[Cr3 (CH3 CO2)6 (OH)2 ]+1 ;

[Cr3 (OH)2 (CH3 CO2)6 ]NO3.6H2 O;

[Cr3 (H2 O)2 (CH3 CO2)6 ]+3 ;

[Cr3 (H2 O)2 (CH3 CO2)6 ](CH3 CO2)3.H2 O; etc.

Trivalent chromium and crhomic ion are equivalent terms encompassed by the term chromium III species as used herein. The carboxylate species are advantageously derived from water-solubel salts of carboxylic acids, especially low molecular weight mono-basic acids. Carboxylate species derived from salts of formic, acetic, propionic, and lactic acid, lower substituted derivatives thereof and mixtures thereof are especially preferred. The carboxylate species include the following water-soluble species: formate, acetate, propionate, lactate, lower substituted derivatives thereof, and mixtures thereof. The optional inorganic ions include sodium, sulfate, nitrate and chloride ions.

A host of complexes of the type described above and their method of preparation are well known in the leather tanning art. These complexes are described in Suttleworth and Russel, Journal of The Society of Leather Trades' Chemists, "The Kinetics of Chrome Tannage Part I.," United Kingdom, 1965, v. 49, p. 133-154; "Part III.," United Kingdom, 1965, v. 49, p. 251-260; "Part IV.," United Kingdom, 1965, v. 49, p. 261-268; and Von Erdman, Das Leder, "Condensation of Mononuclear Chromium (III) Salts to Polynuclear Compounds," Eduard Roether Verlag, Darmstadt, Germany, 1963, v. 14, p. 249; and are incorporated herein by reference. Udy, Marvin J., Chromium, Volume 1: Chemistry of Chromium and its Compounds, Reinhold Publishing Corp., N.Y., 1956, pp. 229-233; and Cotton and Wilkinson, Advanced Inorganic Chemistry 3rd Ed., John Wiley & Sons, Inc., N.Y., 1972, pp. 836-839, further describe typical complexes which may be within the scope of the present invention and are incorporated herein by reference. The present invention is not limited to the specific complexes and mixtures thereof described in the references, but may include others satisfying the above-stated definition.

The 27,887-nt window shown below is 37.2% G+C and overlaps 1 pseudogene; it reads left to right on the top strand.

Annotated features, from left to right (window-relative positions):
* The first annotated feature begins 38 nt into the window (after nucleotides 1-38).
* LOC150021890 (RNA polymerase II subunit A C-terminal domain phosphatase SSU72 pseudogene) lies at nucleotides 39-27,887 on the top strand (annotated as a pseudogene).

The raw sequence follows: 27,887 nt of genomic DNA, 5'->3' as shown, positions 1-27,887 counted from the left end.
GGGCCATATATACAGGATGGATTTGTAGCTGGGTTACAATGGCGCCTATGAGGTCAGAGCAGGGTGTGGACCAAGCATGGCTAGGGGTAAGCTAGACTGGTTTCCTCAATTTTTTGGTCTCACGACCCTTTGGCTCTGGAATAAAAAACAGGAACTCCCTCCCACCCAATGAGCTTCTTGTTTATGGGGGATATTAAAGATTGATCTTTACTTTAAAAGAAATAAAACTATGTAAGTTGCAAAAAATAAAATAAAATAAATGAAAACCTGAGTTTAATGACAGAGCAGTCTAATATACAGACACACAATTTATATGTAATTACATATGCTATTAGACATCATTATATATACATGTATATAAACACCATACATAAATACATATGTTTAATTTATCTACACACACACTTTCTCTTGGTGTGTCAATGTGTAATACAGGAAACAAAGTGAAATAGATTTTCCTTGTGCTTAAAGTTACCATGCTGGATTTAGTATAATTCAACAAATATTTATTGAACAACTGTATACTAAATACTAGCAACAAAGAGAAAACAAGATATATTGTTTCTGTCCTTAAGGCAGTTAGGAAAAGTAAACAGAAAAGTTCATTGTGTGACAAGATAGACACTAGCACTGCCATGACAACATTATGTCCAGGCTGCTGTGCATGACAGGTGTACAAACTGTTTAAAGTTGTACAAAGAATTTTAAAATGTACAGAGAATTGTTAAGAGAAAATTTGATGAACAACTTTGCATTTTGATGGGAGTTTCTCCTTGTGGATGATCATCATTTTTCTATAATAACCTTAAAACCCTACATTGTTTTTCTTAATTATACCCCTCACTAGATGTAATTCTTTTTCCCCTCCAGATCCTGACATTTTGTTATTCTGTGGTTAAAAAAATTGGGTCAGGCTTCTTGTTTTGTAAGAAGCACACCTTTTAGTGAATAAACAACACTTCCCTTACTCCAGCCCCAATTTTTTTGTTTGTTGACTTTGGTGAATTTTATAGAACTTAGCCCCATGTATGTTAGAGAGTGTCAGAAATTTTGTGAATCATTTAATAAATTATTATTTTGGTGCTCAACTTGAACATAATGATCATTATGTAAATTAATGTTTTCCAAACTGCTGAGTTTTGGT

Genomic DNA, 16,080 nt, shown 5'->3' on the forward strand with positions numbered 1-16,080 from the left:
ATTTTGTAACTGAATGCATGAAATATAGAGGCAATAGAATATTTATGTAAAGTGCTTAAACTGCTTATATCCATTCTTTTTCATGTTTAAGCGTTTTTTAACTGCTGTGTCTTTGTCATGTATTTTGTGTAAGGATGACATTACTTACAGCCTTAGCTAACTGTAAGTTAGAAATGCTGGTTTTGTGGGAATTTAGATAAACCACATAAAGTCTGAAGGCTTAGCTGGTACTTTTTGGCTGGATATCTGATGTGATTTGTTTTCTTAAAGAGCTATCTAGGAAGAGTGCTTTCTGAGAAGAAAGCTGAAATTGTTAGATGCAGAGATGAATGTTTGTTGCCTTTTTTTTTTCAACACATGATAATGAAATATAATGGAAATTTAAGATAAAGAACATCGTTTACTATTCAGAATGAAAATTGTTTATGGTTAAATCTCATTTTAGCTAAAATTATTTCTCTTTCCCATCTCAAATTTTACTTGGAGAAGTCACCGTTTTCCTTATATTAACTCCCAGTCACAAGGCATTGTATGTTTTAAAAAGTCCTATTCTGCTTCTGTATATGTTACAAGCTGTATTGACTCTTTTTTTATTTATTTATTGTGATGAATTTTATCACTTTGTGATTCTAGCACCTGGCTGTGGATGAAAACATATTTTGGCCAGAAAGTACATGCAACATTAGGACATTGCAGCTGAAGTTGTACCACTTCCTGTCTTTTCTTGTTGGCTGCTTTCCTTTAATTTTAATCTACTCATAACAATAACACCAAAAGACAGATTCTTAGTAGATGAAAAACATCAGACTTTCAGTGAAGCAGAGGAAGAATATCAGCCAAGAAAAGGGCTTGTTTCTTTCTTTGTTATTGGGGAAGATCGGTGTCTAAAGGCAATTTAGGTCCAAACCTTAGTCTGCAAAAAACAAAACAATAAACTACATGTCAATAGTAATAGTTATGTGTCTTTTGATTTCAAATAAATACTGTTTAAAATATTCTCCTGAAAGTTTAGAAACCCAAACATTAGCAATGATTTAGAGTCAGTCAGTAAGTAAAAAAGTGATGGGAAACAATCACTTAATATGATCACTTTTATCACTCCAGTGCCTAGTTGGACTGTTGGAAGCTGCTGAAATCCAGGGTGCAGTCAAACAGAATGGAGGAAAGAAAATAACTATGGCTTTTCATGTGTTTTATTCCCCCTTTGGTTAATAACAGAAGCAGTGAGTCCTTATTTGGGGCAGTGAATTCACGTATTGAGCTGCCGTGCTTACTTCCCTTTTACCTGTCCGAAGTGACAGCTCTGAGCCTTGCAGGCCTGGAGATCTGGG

The crosslinking agent may further comprise an inorganic chromium III salt, if it is desired to accelerate the gelation reaction. Exemplary chromium III salts include chromic trichloride, chromic trinitrate, chromic triiodide, chromic tribromide, chromic triperchlorate and mixtures thereof. Increasing the relative concentration of chromium III salt generally accelerates the gelation rate.

The gel is formed by admixing the carboxylate-containing polymer and crosslinking agent at the surface to form an injectable gelation solution. Surface admixing broadly encompasses inter alia mixing the solution in bulk at the surface prior to injection or simultaneously mixing the solution at or near the wellhead by in-line mixing means while injecting it. Admixing is accomplished for example by dissolving the starting materials for the crosslinking agent in an appropriate aqueous solvent. Exemplary starting materials include solid CrAc3. H2 O, Cr3 Ac7 (OH)2 or a solution labeled "Chromic Acetate 50% solution" commercially available, for example, from McGean Chemical Co., Inc., 1250 Terminal Tower, Cleveland, Ohio 44113, U.S.A. The crosslinking agent solution is then mixed with an aqueous polymer solution to produce the gelation solution. Among other alternatives, the starting materials for the crosslinking agent can be dissolved directly in the aqueous polymer solution to form the gelation solution in a single step.